What you’re invested in is a very important factor in whether or not you’ll run out of money in your lifetime. Though there are more important things (tracking your standard of living, defining what “enough” means for you, saving money, choosing the right accounts, managing taxes, etc.) how you invest is right up there.
That’s probably why you’re working with me (or at least have considered working with me!). You want to make sure you’re invested right. This goes far beyond picking “good” investments. Tracking costs, managing risk with rebalancing, picking the right types of accounts, calculating the best withdrawal strategy, and most importantly making sure you cultivate the right behaviors have a far bigger impact on success than picking one stock, bond, or fund over another.
It’s a safe assumption to say that I think using a good financial advisor is a smart thing to do since that’s how I earn my living, but there are some data backing it up too. Vanguard, famous among DIY investors, has a research paper that outlines the value an advisor brings. You can read it here: Vanguard Advisor’s Alpha®.
Because I think most of an advisor’s value is NOT brought to the table in the form of investment selection, I probably don’t highlight it that often. That Vanguard report doesn’t even list asset allocation as a value-add in their report, and it says that working with a good advisor can add up to 3% or more in net returns!
Well I want to highlight it a little today, because getting help choosing investments is likely one of the main reasons you’re even looking in to using an advisor.
I recommend Dimensional Funds primarily because I like their research and their approach resonates with my beliefs about the markets. Dimensional targets a value premium in an effort to achieve higher expected returns.
“Valuation theory says that expected returns are driven by the prices investors pay and the cash flows they expect to receive. […] In particular, the valuation equation tells us that stocks with a lower relative price (“value” stocks), a smaller market capitalization, and higher profitability have higher expected returns than stocks with a higher relative price (“growth” stocks), larger market capitalization, and lower profitability.” (https://www.dimensional.com/us-en/insights/30-years-pursuing-the-value-premium-price-to-book-stands-the-test-of-time)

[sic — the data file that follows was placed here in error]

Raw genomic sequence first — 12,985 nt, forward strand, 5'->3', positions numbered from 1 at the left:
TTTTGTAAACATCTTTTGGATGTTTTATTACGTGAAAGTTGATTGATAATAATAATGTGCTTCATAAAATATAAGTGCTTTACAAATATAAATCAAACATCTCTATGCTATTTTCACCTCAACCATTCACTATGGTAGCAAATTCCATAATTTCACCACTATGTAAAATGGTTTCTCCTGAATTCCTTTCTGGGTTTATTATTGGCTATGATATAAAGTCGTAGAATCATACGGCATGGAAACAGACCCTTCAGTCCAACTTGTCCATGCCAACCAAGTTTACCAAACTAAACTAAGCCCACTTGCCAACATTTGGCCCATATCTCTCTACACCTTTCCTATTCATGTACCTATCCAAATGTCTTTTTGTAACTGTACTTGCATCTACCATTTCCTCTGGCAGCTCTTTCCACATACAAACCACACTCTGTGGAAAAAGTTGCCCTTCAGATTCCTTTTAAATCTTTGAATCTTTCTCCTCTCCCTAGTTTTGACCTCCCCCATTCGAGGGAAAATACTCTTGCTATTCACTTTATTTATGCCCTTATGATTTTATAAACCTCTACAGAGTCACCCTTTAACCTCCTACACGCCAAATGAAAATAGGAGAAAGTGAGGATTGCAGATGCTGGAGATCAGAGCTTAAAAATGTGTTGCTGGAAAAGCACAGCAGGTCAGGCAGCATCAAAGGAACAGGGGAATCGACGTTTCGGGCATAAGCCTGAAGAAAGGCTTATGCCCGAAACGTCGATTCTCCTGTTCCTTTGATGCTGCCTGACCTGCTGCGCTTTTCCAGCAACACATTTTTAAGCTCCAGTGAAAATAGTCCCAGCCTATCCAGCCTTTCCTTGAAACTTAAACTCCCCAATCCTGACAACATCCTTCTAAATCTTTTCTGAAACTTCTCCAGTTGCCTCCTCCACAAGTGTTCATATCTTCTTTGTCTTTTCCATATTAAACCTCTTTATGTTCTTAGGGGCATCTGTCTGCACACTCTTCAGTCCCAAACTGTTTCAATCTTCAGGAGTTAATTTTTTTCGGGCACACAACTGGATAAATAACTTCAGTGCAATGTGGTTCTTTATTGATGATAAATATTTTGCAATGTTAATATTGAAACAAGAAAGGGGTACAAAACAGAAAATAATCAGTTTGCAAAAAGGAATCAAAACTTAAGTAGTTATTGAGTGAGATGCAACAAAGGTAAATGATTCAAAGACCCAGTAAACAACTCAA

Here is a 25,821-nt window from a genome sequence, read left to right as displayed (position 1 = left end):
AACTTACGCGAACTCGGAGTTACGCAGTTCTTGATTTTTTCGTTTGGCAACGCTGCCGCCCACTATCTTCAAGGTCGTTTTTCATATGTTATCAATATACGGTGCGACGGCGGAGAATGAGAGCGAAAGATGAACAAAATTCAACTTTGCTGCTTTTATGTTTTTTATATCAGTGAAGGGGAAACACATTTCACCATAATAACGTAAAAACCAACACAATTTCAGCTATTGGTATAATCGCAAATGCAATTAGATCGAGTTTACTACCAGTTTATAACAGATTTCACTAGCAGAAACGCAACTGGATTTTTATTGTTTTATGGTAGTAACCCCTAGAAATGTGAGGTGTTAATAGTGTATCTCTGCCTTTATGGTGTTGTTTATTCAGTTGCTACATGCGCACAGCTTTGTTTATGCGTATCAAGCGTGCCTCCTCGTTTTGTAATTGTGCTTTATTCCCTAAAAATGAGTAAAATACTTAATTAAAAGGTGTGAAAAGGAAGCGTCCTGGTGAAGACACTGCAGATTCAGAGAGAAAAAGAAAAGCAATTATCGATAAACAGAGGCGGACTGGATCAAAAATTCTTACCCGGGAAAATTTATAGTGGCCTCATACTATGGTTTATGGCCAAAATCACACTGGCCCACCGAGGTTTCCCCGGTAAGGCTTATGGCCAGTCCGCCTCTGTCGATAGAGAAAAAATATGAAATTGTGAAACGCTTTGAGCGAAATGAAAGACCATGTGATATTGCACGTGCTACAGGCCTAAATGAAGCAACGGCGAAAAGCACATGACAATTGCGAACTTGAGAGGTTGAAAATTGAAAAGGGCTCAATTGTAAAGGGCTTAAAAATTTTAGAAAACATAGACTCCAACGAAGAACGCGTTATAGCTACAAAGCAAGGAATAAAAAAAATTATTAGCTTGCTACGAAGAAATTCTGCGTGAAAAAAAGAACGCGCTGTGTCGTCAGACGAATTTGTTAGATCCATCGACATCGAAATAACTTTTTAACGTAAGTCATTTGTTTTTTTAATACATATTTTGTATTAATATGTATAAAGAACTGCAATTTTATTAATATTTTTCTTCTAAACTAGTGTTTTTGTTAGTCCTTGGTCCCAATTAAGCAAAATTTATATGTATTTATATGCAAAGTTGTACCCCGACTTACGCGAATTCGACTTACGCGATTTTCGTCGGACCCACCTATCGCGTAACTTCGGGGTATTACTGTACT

Dimensional senior researcher Mathieu Pellerin, PhD recently published a paper in May that showed that using core equity portfolios (versus market portfolios) may provide higher expected returns for retirement. Here’s the abstract of his paper”
“Broadly diversified equity portfolios that pursue the size, value, and profitability premiums can help investors enter retirement with more assets, better sustain their retirement spending, and pass on larger bequests. Our study finds that even moderate exposure to the premiums can significantly improve retirement outcomes. The results are applicable to the design of retirement asset allocations, target date funds, and managed accounts.” (Pellerin, April 21, 2021)
These strategies are in no way a guarantee of good or great returns, but they help increase confidence in the investment strategies that we’re employing to make sure you can use your money most effectively!